Navigate/Search

“Woe and sadness!” the creature wailed…

Lloyd Alexander, creator of The Chronicles of Prydain, died yesterday at 83. Ironically, in this so-called age of Internet time, as of this hour, ‘his’ site doesn’t reflect this.

I discovered Alexander’s books when I was just past the upper bound of his intended audience’s age. Still, they were a great read, and a wonderful, if indirect, introduction to Welsh mythology. They’re on the list of Things We Intend To Read To The Boy – provided he can wait that long (he’s starting to request time to read by himself in bed instead of bedtime stories).

If you’re a fan of fantasy fiction and all you know of Alexander is Disney’s abominable adaptation of The Black Cauldron, do yourself a favor and try to purge whatever memories you have of that atrocity and give the Chronicles a whirl… It’s definitely written with a lighter touch than any of Tolkien’s work, and more explicitly intended for a ‘young adult’ audience – but it’s really well written and (IMO) still worth a go.

(And yes, the title of this piece quotes Gurgi (who else?) from The Black Cauldron…)

4 Responses to ““Woe and sadness!” the creature wailed…”

  1. karen m Says:

    Damn. I loved the Prydain books too. They’re definitely lighter than Tolkien – as I recall, the books were on the “young” side of Young Adult stuff. But still great.

    A sad day indeed. Sad that The Boy is moving away from bedtime stories, too – but he might still ask for ’em.

  2. karen m Says:

    Damn. I loved the Prydain books too. They're definitely lighter than Tolkien – as I recall, the books were on the "young" side of Young Adult stuff. But still great.

    A sad day indeed. Sad that The Boy is moving away from bedtime stories, too – but he might still ask for 'em.

  3. protected static Says:

    I’d be hard-pressed to state what exactly makes them so ‘young’ – but you’re right, they are. And compared to books today written for the same approximate age groups, forget about it: they’re downright juvenile…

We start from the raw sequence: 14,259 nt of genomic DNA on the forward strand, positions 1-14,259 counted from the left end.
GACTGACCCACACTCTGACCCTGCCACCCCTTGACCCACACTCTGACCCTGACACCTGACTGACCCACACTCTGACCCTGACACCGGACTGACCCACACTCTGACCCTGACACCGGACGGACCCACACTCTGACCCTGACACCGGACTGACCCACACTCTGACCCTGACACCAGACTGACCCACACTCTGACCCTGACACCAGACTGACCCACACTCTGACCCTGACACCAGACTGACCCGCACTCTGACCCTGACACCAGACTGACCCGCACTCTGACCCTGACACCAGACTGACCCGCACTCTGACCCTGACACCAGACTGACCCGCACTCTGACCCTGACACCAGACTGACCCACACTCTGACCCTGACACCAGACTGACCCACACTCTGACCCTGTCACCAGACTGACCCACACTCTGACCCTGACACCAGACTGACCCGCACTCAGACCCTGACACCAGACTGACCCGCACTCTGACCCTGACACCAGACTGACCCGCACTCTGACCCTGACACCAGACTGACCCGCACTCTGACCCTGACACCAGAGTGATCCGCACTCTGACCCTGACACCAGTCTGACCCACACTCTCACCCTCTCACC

I’ve read the first two books of Pullman’s His Dark Materials trilogy (The Golden Compass, The Subtle Knife, and The Amber Spyglass). The main characters are about 10 to 12 years old, and the books touch upon some very adult stuff. As an example, the books are all about parallel worlds, and one brief passage mentions cultures on other worlds so uptight about sexuality that they engage in (male and female) genital mutilation. None of it directly involves the protagonists, but still… you certainly won’t find female circumcision even alluded to in any of the Prydain books. Wholesale slaughter of villages, yes. Cutting naughty bits, no.

    As for bedtime stories, he can’t quit now. We won’t let him. We still have half of Return of the King to get through ;-)

  4. protected static Says:

    I'd be hard-pressed to state what exactly makes them so 'young' – but you're right, they are. And compared to books today written for the same approximate age groups, forget about it: they're downright juvenile…

    I've read the first two books of Pullman's <i>His Dark Materials</i> trilogy (<i>The Golden Compass</i>, <i>The Subtle Knife</i>, and <i>The Amber Spyglass</i>). The main characters are about 10 to 12 years old, and the books touch upon some <em>very</em> adult stuff. As an example, the books are all about parallel worlds, and one brief passage mentions cultures on other worlds so uptight about sexuality that they engage in (male and female) genital mutilation. None of it directly involves the protagonists, but still… you certainly won't find female circumcision even <em>alluded</em> to in any of the <i>Prydain</i> books. Wholesale slaughter of villages, yes. Cutting naughty bits, no.

    As for bedtime stories, he can't quit now. We won't let him. We still have half of <i>Return of the King</i> to get through ;-)

Leave a Reply